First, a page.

Can Silk Road HE partnerships fill ‘vacuum’ left by the US?

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The vast transformation happening around the world will have an impact towards higher education partnerships in Europe and China, with China’s extensive New Silk Road initiative playing a role that could even witness China rising as a global higher education leader, according to the recent international academic experts meeting in Oxford.

While the global picture is still making headway, China’s leadership and financing of its New Silk Road or One Belt One Road (OBOR) project is already transforming economic and trade relations in Asia and Africa, and could also change the direction of global collaboration and competition in higher education, according to a seminar held by the Netherlands’ Utrecht University Centre of Global Challenges.

OBOR links China to Europe in the North – the Belt – and the Maritime Silk Road between Asia and East Africa in the South through vast infrastructure, trade, energy and communications projects. However, foreseeing China’s ‘soft power’ through higher education and people-to-people exchanges is also a critical factor.

The alleged “post-American” world has resulted in growing implications for Europe’s relationship in higher education with China. As the United States gradually takes a step back from the world, it has changed the framework of opportunities. The New Silk Road initiative implemented in 2013 has been recognised for having “game-changing” potential, with China’s financial support between US$150 billion to US$1 trillion. With the present participation of 65 countries, the New Silk Road project is revolutionary.

The shift has also instilled China with the confidence and a framework to extend to the rest of the world that was previously not within its sphere of influence such as the African continent.

At present China’s concern is the continuous US-China trade war, which is also focusing on Chinese technology expansion by restraining research collaboration by US universities in sensitive fields, could weaken scholarly exchanges and partnership between the two countries.

This can influence China’s science and technology objectives as it aims to shift from a manufacturing-led to a high-tech innovation-led economy. However, at the same time, China will attempt to adapt and source for means to  reinforce university partnerships through other avenues; and the shift is apparent. China’s policies attempt to establish relationships beyond the normal US world as opposed to reinforcing with the United States. Concurrently, the US has toughened rules on some graduate students and scholars from China, heightened vetting for research in some sensitive areas, and decreased the length of visas for researchers and scholars in some scientific disciplines.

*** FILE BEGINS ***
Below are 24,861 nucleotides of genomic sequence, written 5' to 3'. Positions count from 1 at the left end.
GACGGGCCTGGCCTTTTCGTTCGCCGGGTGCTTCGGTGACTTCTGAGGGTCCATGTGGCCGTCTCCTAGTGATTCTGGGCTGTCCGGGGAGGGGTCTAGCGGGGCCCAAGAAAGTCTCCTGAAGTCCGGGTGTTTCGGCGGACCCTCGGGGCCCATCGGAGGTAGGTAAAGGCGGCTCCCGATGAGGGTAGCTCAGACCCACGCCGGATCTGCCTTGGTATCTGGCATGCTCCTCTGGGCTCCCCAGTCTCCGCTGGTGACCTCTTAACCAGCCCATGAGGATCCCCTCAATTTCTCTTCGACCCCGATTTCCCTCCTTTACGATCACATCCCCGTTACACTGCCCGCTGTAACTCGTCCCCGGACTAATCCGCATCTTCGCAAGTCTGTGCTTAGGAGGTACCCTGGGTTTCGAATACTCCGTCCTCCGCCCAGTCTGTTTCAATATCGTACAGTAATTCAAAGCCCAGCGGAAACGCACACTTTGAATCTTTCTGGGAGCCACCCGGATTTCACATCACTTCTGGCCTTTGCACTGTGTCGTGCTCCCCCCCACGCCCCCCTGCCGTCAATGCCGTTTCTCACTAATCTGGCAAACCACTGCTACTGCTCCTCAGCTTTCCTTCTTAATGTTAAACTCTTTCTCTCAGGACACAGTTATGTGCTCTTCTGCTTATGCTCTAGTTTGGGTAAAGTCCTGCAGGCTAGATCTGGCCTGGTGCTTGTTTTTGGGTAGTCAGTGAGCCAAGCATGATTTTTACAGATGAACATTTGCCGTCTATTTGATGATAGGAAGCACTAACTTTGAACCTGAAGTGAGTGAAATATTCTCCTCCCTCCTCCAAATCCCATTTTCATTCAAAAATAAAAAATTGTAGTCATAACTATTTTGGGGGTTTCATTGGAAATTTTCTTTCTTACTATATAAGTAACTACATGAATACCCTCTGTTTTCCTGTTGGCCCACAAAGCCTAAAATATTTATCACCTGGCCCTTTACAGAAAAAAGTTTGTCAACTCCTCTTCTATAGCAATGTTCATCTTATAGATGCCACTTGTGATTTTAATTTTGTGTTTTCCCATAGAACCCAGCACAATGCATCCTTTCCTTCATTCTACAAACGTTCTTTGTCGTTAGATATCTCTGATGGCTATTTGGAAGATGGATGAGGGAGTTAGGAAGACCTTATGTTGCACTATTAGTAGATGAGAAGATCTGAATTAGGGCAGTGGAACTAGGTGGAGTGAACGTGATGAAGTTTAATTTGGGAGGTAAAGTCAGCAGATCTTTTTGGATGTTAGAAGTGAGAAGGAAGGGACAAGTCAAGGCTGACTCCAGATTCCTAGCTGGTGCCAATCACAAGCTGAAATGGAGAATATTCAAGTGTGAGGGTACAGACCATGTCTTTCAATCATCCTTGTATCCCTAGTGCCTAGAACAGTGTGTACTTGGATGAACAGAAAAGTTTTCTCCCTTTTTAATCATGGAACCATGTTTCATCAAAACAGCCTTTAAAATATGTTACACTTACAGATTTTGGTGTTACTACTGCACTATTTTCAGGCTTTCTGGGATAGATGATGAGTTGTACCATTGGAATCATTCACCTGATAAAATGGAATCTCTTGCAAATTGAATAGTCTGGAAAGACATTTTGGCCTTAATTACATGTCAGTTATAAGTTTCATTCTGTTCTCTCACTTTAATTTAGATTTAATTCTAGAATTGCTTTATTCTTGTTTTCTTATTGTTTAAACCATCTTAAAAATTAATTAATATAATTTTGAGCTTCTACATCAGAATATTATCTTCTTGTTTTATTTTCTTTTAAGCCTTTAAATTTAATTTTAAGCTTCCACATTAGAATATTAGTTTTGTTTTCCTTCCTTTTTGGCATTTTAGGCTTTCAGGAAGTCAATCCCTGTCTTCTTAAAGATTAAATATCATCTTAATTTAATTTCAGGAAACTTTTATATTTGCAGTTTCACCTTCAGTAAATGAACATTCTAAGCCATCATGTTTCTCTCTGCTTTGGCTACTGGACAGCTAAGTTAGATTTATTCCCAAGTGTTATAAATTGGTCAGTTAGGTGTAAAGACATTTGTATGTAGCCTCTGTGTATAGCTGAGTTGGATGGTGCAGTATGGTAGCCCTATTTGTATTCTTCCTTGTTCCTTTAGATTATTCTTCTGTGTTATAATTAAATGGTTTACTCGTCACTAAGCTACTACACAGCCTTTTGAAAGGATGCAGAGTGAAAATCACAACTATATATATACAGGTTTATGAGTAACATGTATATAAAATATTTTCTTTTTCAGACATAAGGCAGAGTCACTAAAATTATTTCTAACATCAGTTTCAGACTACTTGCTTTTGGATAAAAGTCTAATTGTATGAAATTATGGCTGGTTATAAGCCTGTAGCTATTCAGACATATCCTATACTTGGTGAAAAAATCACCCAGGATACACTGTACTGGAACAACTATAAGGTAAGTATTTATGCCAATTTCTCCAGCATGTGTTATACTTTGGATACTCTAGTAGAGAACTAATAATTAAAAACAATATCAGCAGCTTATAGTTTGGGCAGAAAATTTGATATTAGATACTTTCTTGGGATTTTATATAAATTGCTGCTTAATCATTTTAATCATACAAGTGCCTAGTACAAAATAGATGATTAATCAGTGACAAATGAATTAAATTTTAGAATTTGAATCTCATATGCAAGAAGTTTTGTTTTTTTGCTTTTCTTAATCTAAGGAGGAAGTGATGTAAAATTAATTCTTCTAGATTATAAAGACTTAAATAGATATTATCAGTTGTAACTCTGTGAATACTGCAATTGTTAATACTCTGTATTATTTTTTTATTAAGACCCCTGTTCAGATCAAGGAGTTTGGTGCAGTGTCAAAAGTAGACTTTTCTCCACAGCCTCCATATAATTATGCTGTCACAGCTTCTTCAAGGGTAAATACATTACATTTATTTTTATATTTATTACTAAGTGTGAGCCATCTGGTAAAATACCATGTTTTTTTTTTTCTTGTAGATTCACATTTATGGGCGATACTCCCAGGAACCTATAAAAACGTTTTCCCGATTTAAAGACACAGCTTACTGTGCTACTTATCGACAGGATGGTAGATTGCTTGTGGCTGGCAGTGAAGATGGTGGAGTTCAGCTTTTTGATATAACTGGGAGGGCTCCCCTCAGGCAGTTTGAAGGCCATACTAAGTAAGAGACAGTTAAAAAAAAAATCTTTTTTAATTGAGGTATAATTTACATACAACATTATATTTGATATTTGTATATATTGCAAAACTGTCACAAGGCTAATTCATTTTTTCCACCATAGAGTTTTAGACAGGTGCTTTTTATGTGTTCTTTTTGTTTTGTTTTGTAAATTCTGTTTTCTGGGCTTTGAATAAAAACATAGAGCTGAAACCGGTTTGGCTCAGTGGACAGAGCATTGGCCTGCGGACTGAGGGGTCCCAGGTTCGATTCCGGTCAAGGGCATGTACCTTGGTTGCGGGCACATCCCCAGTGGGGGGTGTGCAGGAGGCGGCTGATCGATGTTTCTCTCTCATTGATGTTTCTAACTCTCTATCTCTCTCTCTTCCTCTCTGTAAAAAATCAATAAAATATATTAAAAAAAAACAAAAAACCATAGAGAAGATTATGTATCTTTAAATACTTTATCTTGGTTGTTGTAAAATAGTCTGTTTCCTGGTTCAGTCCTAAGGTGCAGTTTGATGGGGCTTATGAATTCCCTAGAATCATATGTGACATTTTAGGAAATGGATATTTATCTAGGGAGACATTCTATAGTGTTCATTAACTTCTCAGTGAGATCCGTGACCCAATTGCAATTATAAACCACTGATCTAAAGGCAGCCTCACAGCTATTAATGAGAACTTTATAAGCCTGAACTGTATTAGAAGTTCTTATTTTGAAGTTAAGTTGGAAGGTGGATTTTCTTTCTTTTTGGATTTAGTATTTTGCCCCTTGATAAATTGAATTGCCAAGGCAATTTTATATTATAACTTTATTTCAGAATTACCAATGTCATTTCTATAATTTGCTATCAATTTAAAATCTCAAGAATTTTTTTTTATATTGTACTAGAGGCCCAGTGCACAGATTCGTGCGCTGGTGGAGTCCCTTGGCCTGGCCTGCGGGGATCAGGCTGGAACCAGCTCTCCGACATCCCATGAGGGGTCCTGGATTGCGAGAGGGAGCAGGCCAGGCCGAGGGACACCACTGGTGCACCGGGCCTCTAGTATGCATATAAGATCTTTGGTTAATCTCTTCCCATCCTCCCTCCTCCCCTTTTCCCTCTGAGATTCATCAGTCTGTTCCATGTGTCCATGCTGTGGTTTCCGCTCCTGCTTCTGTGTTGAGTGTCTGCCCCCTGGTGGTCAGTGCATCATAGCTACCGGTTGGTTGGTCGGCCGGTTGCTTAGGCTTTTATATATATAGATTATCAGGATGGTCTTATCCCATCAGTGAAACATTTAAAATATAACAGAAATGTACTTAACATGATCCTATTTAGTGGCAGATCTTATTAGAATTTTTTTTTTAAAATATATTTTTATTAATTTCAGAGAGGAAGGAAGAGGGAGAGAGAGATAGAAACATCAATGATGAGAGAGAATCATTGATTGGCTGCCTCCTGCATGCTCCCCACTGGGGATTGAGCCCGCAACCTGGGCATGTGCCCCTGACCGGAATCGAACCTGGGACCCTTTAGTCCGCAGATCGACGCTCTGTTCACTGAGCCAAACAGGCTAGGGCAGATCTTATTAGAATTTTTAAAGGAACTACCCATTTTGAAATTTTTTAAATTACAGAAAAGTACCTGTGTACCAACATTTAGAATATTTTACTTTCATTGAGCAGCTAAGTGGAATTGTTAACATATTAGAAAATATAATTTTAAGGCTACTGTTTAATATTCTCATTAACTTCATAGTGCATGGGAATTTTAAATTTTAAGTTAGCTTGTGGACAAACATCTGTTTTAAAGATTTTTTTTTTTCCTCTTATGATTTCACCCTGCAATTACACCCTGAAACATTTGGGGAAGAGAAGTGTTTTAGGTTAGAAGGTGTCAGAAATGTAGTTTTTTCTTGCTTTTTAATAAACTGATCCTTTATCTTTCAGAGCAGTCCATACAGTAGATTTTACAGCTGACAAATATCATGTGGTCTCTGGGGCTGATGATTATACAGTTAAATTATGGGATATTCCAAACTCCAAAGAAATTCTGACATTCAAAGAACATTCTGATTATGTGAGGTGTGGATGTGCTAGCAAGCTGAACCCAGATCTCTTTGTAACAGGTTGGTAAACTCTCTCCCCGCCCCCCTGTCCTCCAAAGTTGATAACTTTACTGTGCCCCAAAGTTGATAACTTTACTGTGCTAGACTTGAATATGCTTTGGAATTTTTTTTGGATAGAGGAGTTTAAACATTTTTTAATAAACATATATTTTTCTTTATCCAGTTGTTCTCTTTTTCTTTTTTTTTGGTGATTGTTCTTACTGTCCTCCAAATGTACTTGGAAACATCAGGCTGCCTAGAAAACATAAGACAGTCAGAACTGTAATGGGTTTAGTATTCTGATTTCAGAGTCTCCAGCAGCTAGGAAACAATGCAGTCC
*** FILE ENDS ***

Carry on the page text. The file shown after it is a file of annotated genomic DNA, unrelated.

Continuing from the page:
At present, China has the second-largest research and development budget globally after the US and second-largest pool of researchers globally after the EU, and has surpassed US in the number of articles in the sciences. Therefore, it has been acknowledged by the EU as a potential competitor. Despite that, it has been pointed out that China still has quality issues with its higher education sector that can be in the way of its leadership position in higher education. Countries that could succeed the US in terms of outstanding science and research partnership are outside the OBOB framework – and include Australia, Canada, Japan, South Korea and Singapore. Even though Chinese universities have stepped up in terms of international rankings there is still much to be done to enhance the quality of its higher education.

In spite of China’s progress, it will be difficult to displace the current leaders, internationally and regionally in higher education partnership. The New Silk Road is expected to have a significant influence on academic mobility, especially student mobility; as China starts to garner the interest of many foreign students.

In addition, Isak Froumin, professor and head of the Institute of Education at the National Research University Higher School of Economics, Moscow, shared that despite large OBOR investment in Central Asia, China nevertheless displayed little interest in establishing higher education in the Central Asia region or creating a qualified workforce even for their Chinese organisations’ projects. Even though the number of students from Central Asian countries studying in China has increased, Russia still remains the top country of choice for most of the students.

While many pointed out that soft power effects will naturally occur as OBOR projects are completed with apparent economic and geopolitical benefits. OBOR is experiencing some setbacks with countries such as Sri Lanka and Malaysia reducing or cancelling costly debt-ridden infrastructure projects backed by China, after a shift in government in these countries.

However, there is still a possibility that China’s attempted objective may not persist as the US establish a new agency with US$60 billion to invest in foreign development termed as BUILD – Better Utilization of Investments Leading to Development.

Source: University World News 

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